—Calero et al.

Representative scheme of the production of the FAME/MG blend using CaO. Calero et al. Click to enlarge.

In their study, the researchers found that the CaO catalyst was very suitable for the partial transesterification of triglycerides, despite the lower catalytic activity compared to conventional full transesterification catalysts such as NaOH or KOH (resulting in the production of three FAME and one glycerol molecules).

If used for conventional biodiesel, CaO needs to be operated at higher pressures and temperatures; however the team obtained the new biodiesel blend with CaO at atmospheric pressure; 6:1 molar ratio of methanol to oil; 7% CaO loading; and 65 °C reaction temperature.

The CaO catalyst maintained sustained activity after being repeatedly used for 20 cycles.

In this way, under the optimized experimental conditions, the partial transesterification reaction was achieved through the kinetic control of the chemical reaction to obtain the same results previously described in stereoselective enzymatic processes. Thus, the same type of biodiesel that integrates glycerol is obtained by using CaO, instead of the more expensive lipases.

—Calero et al.


  • Juan Calero, Diego Luna, Enrique D. Sancho, Carlos Luna, Felipa M. Bautista, Antonio A. Romero, Alejandro Posadillo, Cristóbal Verdugo (2014) “Development of a new biodiesel that integrates glycerol, by using CaO as heterogeneous catalyst, in the partial methanolysis of sunflower oil,” Fuel, Volume 122, Pages 94-102, doi: 10.1016/j.fuel.2014.01.033


Henry Gibson

The demand for fuel bio-oils has destroyed many square miles of virgin forests and is making foods more expensive. Any bio-oils used to appease a countries demand for it should be produced within its own borders so that all its production costs fall upon that country mostly and can be controlled and verified by that country's authorities. ..HG..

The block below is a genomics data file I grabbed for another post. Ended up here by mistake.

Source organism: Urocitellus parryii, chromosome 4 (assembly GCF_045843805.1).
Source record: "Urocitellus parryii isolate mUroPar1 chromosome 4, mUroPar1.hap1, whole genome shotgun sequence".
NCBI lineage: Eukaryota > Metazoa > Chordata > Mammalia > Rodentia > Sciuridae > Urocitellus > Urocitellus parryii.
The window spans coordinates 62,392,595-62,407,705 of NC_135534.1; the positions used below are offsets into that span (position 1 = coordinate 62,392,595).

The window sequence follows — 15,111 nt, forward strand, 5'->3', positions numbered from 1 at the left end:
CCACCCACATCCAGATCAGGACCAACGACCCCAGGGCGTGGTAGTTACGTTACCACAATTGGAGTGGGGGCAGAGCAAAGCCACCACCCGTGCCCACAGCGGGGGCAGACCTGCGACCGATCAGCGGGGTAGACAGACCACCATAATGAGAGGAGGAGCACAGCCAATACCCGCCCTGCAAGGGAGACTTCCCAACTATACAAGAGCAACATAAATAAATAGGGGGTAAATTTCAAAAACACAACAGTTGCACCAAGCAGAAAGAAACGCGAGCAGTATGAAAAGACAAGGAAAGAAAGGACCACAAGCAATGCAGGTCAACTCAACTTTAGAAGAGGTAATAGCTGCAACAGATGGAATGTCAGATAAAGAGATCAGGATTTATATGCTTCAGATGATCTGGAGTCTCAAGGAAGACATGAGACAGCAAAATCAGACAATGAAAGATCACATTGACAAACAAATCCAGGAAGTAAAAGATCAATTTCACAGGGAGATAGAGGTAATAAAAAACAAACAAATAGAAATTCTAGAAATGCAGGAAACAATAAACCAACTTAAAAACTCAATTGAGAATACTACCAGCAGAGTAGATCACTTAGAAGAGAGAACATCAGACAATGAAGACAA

Spud Coolzip

CaO also does a very good job of scavenging water from biodiesel.

As far as using food crops and causing deforestation goes, I'm with Henry Gibson. We're losing way too much tropical forest and the species which live in it to palm oil plantations.

Right now, most US-produced BD comes from soy oil, which is largely a byproduct of processing soy to make animal feed. BD production adds some value to soy crops, but it isn't the main driver and I don't think anybody is growing soy strictly as an oil crop. Most of that crop is Roundup-Ready GMO soy, which is bad on many levels. Since raising livestock in modern confined feeding operations is GHG-intensive, not eating most industrially-farmed meat, poultry, eggs and dairy would go a lot farther toward reducing CO2 and other GHG than running machines on BD.

I'm cautiously optimistic about using algae oil. If we can do that safely and sustainably, I could see replacing some significant portion of petrodiesel with BD or other catalyzed lipid-to-HC liquid fuel.